I believe extreme inequality is the problem. The fact is, one can remove very large sums of money from the super-rich without affecting their lives in any meaningful way whatsoever – still leaving them far richer than their fellows and never needing to lift a finger to support themselves – and use that money to save and improve the lives of not just the needy, but the entire working class and even the middle class.

And those super-rich have more political influence than anyone else, which they can use to further secure their fortunes.

I agree there, and sorry if it looked like I was making my argument on that basis. But the general idea that people should be relatively equal doesn’t seem something you can attack on the basis of the founders’ own hypocrisy.


I am all for universal basic income. I am all for the expansion of health-care services in the Obamacare model (but with much higher subsidies). Housing should be subsidized at lower incomes and we should eliminate zoning that arbitrarily caps the number of dwelling units with no regard for market demand. An open borders policy with minimal security vetting and e-verify for those security checks would also be extremely beneficial.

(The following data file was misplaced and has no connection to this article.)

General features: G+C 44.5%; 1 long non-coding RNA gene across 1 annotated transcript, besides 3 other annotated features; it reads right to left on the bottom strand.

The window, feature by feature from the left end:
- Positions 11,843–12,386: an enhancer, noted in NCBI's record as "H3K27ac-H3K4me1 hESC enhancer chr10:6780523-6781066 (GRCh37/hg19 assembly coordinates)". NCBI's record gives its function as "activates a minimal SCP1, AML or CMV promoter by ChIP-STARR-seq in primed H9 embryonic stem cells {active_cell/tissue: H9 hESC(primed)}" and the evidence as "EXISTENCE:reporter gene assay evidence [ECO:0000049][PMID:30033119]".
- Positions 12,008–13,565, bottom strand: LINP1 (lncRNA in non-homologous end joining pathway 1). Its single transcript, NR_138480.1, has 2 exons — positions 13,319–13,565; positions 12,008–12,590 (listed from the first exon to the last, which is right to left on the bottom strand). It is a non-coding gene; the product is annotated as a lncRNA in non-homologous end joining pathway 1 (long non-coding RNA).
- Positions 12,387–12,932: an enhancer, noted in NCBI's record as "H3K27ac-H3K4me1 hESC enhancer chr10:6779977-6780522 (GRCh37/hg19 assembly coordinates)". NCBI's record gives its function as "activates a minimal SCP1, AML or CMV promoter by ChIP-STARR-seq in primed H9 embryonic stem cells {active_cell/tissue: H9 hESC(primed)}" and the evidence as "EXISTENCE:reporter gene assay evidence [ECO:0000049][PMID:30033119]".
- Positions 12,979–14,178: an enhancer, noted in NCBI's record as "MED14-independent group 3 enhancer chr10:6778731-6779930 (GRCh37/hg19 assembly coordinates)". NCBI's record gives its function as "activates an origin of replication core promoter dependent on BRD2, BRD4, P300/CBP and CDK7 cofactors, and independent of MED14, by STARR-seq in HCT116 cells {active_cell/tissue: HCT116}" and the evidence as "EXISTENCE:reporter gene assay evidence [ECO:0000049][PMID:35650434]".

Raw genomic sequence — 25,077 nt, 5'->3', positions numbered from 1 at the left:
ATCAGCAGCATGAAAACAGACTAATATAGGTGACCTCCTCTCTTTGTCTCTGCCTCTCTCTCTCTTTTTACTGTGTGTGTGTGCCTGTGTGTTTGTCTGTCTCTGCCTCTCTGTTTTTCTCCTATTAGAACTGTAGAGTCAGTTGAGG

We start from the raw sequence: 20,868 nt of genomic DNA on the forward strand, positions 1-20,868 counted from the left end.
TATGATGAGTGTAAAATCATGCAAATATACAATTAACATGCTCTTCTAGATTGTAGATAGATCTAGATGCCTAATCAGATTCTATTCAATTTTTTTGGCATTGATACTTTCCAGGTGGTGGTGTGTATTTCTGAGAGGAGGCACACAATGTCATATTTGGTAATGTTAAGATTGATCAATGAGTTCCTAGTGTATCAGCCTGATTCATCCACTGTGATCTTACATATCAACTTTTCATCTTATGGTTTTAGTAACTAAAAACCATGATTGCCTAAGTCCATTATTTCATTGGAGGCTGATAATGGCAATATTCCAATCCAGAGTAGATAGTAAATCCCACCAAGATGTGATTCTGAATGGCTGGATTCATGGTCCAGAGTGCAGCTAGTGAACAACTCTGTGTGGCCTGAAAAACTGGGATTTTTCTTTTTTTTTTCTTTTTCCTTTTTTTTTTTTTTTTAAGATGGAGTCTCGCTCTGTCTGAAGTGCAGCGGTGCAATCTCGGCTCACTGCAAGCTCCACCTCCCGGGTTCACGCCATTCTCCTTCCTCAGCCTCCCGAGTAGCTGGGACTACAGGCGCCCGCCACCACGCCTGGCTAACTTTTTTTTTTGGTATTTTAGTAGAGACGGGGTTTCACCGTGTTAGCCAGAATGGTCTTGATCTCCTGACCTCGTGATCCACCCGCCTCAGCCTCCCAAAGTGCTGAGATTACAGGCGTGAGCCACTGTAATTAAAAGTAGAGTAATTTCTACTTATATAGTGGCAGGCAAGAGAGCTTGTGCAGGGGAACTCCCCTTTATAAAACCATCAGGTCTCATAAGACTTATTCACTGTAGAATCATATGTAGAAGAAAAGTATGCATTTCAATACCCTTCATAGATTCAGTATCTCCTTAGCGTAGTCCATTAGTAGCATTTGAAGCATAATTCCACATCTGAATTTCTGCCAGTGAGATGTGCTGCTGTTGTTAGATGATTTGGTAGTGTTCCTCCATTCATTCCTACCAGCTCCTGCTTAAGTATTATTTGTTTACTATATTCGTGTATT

Basically, I want the maximum amount of personal freedom and a net to catch those who would be hurt by a system of maximum personal freedom. That also means that I strongly disagree with the archetypal anticapitalists in this thread and I am suspicious of the notion that political power must be held by majorities or diffused throughout the population.


You are basically putting forth the idea that the economy is a zero-sum game. It is not. That basic macro 101.


That is taken out of context, if you read the next sentence in the post the intent of what I’m saying should be clear enough.